Dr. Mike's elation at Colleen's acceptance to medical school quickly turns to disappointment when Colleen chooses to marry Andrew before starting school. A bitter family argument erupts when Dr. Mike...
Based on the bestseller by Catherine Marshall, Christy tells the story of an idealistic nineteen year old who leaves the comforts of her city home to teach school in the impoverished ... See full summary »
This weekly television series follows the Camden family as the minister father and stay-at-home mother deal with the drama of having seven children, ranging from toddlers to adults with families of their own. The friends, neighbors, and love interests of the various members of the family weigh heavily on the plot of the series, which seeks to address a real-life issue with each episode.
Tony Micell, a retired baseball player, becomes the housekeeper of Angela Bower, an advertising executive in New York. Together they raise their kids, Samantha Micelli and Jonathon Bower, with help from Mona Robinson, Angela's man-crazy mother.
The fifth daughter of a wealthy Boston physician, Michaela Quinn defies the conventions of post-Civil War society by following in her father's footsteps. After his death, 'Dr. Mike' leaves Boston and moves to the frontier town of Colorado Springs, where she finds the citizens less than thrilled by the concept of a woman doctor. While she struggles to earn their trust, Mike's life is complicated by a growing relationship with mountain man Byron Sully, and the unexpected responsibility of raising three orphaned children. Written by
Marg Baskin <email@example.com>
Engaging Western series portrays frontier town's lady doctor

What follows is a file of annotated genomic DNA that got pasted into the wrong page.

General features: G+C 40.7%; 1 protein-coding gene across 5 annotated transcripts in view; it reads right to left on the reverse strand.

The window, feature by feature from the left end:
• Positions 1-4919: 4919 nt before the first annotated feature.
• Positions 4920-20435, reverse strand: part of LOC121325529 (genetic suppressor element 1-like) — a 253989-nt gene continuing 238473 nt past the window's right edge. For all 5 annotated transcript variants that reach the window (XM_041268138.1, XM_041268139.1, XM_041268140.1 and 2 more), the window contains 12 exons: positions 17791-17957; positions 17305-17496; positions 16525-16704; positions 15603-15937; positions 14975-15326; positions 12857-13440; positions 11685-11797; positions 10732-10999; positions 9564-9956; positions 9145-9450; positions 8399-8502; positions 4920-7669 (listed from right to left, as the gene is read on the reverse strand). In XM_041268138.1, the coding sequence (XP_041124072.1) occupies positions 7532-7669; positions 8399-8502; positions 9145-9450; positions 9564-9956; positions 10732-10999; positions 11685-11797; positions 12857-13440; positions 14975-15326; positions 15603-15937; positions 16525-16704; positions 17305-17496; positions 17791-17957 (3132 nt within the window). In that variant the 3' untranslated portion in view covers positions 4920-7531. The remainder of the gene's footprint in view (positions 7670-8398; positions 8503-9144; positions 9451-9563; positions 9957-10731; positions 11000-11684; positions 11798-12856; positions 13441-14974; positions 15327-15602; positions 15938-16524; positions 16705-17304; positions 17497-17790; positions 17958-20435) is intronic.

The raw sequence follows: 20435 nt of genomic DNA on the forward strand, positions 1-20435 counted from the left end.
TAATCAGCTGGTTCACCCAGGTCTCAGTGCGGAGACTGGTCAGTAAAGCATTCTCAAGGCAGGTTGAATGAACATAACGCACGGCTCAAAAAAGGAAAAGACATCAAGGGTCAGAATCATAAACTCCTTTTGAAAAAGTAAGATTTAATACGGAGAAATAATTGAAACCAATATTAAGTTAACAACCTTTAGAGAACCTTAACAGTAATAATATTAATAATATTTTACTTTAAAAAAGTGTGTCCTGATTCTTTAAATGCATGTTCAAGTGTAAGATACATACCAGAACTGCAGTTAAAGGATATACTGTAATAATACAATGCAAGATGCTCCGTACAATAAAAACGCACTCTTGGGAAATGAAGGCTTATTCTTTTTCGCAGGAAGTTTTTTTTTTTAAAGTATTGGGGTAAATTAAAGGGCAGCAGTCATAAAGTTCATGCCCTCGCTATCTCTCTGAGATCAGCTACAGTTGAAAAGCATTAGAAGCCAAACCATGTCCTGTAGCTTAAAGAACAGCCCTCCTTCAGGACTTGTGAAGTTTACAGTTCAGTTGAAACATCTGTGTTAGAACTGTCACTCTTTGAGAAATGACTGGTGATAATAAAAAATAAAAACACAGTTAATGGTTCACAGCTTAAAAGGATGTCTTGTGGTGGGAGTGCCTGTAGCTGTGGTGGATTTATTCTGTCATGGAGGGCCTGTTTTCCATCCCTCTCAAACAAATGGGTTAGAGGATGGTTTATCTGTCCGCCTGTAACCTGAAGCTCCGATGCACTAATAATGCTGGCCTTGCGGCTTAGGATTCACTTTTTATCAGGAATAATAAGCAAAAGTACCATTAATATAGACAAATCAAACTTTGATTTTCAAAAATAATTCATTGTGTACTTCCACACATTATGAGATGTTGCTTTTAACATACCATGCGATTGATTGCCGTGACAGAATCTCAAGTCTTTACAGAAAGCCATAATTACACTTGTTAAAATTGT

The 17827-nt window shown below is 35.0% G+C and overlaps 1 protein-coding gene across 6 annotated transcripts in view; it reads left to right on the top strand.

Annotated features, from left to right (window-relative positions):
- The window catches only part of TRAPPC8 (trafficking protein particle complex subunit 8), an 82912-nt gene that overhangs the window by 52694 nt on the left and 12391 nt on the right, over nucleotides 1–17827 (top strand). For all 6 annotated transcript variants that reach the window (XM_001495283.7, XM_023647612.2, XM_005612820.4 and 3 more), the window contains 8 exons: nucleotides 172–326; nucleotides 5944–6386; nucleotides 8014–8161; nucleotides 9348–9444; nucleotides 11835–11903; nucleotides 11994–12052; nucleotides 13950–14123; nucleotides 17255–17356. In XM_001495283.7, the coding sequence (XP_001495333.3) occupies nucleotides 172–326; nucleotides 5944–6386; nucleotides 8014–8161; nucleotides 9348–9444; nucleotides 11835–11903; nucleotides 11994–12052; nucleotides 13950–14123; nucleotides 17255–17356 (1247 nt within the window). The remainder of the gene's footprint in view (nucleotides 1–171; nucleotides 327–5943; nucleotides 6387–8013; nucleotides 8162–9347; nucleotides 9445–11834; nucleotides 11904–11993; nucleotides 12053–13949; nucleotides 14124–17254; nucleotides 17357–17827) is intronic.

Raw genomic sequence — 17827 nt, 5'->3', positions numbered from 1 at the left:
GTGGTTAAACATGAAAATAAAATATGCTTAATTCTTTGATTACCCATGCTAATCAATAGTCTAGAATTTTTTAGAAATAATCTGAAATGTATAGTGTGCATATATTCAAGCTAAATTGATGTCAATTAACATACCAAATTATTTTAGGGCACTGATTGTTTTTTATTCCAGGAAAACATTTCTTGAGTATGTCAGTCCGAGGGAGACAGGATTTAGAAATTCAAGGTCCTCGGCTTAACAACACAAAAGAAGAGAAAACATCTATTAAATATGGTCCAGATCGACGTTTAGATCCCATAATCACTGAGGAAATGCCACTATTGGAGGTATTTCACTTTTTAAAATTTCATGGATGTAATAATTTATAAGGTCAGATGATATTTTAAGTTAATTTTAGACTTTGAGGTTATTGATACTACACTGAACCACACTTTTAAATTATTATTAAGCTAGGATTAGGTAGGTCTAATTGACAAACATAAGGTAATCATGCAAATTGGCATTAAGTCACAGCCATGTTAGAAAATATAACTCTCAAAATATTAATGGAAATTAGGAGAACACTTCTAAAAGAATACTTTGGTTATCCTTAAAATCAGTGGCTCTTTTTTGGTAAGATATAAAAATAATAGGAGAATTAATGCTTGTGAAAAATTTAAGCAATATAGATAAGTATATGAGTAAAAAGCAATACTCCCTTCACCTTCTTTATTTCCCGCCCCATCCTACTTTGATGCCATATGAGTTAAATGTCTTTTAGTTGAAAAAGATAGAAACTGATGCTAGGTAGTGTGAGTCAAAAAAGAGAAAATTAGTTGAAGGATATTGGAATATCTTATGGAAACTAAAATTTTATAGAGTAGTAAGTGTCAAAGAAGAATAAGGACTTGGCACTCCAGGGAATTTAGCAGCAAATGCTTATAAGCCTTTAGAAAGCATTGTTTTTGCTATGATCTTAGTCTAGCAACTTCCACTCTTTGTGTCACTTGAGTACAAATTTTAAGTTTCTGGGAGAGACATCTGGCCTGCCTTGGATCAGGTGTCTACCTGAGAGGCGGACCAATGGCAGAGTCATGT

While I was not a faithful devotee of the series, I tuned in whenever the opportunity presented itself and invariably enjoyed the stories revolving around a frontier town's lady doctor. I view the program strictly as entertainment, and missed too many episodes to comment accurately on any social issues depicted or historical liberties taken. However, I will note that the show does justifiably denounce racism and tends to cast native people in a sympathetic light.
Set just after the Civil War, the series portrays the ongoing story of a lovely young Boston doctor, Michaela Quinn, who following the death of her own physician father, moves to the frontier town of Colorado Springs. There Dr. Mike sets up her medical practice, to the consternation of those upset at the novel prospect of a female physician. Byron Sully, a rugged mountain man (and friend to the Cheyanne) helps her adjust to frontier life, and naturally the pair develop a mutual attraction. She is aided by a midwife, Charlotte Cooper, who on her deathbed following a snake bike, places her three children (Colleen, Brian, and the older Matthew) in Dr. Mike's care. Thus the doctor takes upon herself the responsibility of three adopted children. Later Dr. Mike marries Sully and they have a baby of their own, little Katie, to add to their previously existing foster family.
The beautiful British actress, Jane Seymour, is radiant, appealing, and sympathetic as the frontier doctor. Dr. Quinn certainly displays an admirable strength of wit and character, tackling both a challenging career and an instant family in this rugged pioneer setting. Yet she also reveals a touching vulnerability. The chemistry is electric between her and Sully (charismatically played by actor Joe Lando) and that factor is probably responsible for much of the show's success. On the whole, it's an engaging series and when it first aired, proved from my perspective superior to much of that era's TV programming.
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